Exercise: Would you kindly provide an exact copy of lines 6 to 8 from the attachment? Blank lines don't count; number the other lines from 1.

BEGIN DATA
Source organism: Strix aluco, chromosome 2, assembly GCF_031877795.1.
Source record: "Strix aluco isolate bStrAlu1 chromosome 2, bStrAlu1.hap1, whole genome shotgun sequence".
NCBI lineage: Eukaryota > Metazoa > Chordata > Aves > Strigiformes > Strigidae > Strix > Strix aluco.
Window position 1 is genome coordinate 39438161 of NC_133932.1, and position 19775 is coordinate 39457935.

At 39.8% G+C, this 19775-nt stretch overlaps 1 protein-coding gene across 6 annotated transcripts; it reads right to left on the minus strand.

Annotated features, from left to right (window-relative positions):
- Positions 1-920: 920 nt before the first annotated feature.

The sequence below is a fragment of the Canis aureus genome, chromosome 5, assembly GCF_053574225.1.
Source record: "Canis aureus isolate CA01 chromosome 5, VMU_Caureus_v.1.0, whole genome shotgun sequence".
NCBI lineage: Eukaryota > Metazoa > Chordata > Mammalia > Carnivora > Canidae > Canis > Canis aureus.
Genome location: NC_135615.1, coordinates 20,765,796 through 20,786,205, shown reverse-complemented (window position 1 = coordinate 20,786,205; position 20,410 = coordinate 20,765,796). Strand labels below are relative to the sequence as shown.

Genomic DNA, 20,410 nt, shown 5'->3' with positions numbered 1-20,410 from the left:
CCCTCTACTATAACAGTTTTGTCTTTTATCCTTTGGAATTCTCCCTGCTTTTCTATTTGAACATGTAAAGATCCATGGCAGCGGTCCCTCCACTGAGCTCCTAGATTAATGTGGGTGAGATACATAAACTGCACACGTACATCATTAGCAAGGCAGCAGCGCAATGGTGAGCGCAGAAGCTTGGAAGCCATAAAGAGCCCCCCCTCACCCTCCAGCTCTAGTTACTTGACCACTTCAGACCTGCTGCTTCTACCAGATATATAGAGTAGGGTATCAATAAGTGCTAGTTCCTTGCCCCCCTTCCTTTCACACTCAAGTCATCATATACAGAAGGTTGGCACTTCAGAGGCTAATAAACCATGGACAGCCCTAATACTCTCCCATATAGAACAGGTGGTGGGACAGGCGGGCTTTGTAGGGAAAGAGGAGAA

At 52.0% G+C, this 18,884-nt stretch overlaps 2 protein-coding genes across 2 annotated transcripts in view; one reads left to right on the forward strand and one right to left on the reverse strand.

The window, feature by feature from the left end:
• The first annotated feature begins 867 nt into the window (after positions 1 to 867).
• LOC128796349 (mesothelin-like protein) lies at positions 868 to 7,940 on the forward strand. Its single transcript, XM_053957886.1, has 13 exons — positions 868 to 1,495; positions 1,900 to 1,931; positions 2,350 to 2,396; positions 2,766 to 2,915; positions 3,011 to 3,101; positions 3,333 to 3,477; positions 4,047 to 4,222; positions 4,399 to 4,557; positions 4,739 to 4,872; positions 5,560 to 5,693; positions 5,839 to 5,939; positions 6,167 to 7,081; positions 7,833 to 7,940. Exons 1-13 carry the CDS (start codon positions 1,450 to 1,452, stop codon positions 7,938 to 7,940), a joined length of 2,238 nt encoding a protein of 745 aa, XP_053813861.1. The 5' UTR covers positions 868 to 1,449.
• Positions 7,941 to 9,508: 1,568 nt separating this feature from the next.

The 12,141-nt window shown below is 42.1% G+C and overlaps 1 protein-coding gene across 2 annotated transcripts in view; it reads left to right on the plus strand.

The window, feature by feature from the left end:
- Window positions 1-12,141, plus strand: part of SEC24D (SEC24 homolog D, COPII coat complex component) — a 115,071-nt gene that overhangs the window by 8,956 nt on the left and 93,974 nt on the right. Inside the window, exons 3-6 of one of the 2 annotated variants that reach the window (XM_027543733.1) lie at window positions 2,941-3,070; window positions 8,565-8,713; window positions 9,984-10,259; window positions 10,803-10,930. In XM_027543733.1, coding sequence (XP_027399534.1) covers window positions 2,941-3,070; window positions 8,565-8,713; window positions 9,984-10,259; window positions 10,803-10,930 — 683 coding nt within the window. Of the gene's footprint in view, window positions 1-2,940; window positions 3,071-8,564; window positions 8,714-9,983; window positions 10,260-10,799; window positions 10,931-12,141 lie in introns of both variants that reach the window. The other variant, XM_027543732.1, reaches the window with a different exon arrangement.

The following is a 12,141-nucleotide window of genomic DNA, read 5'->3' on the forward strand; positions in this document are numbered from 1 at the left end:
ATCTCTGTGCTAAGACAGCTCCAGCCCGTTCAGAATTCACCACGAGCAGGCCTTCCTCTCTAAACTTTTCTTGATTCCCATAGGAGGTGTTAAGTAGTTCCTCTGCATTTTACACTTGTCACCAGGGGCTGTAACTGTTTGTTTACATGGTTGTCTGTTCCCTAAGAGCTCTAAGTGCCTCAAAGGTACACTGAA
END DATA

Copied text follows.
Annotated features, from left to right (window-relative positions):
- Positions 1-920: 920 nt before the first annotated feature.

The sequence below is a fragment of the Canis aureus genome, chromosome 5, assembly GCF_053574225.1.